1. Hard to say - that's definitely more of a driver issue than anything else. Could it? Sure, but that depends on a huge number of factors - your cooling, your motherboard, things of that nature. I'm not going to say an overclocked 670 could beat a 680 - I will say it might be possible, but that all depends on your configuration.

2. It won't hurt to have hyperthreading but then again you won't use it and most likely won't use it for several years to come. Games are now just catching up to quad core technology - it will be years before it catches up to multi threading, hex and octo core CPUs. If you want to invest that money - put it in the GPU or elsewhere, like case or storage.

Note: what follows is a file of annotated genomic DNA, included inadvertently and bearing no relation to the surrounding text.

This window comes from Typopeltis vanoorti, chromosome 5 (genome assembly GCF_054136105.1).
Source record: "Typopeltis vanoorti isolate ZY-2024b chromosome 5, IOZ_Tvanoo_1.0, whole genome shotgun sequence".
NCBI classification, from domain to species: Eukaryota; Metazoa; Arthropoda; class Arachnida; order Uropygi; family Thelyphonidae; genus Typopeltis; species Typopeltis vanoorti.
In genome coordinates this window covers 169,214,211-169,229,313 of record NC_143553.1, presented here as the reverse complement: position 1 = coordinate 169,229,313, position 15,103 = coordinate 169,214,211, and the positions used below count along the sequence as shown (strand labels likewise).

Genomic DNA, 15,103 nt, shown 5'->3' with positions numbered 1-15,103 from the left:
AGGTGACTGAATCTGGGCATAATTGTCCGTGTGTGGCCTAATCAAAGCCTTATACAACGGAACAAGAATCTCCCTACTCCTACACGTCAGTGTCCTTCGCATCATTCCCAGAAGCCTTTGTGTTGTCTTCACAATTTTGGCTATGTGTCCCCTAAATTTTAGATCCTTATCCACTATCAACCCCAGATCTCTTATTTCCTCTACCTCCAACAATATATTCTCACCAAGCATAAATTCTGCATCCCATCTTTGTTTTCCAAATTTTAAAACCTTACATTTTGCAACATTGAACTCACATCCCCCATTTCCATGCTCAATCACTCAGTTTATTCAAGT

3. It's only overkill if it doesn't hurt or limit expansion options. Sure it helps to have more than less on a lot of occasions but you don't want to skimp either. That's what I'm trying to say.

Quote:
:lol:  i agree that is one ugly case and the sabertooth is for looks not performance it might be a dust trap to http://www.freesmileys.org/smileys/smiley-laughing025.g...


And you know what Asus did to address users' concerns about the heat issues? Include two cheaply made 80mm fans, which just circulate the heat trapped underneath the thermal armor. That's a fail if you ask me. :lol: 
November 6, 2012 11:54:13 PM

This




November 7, 2012 8:40:42 AM

There are 27" screens on eBay for 300-400 dollars. Risky though, but most people seem to be happy
!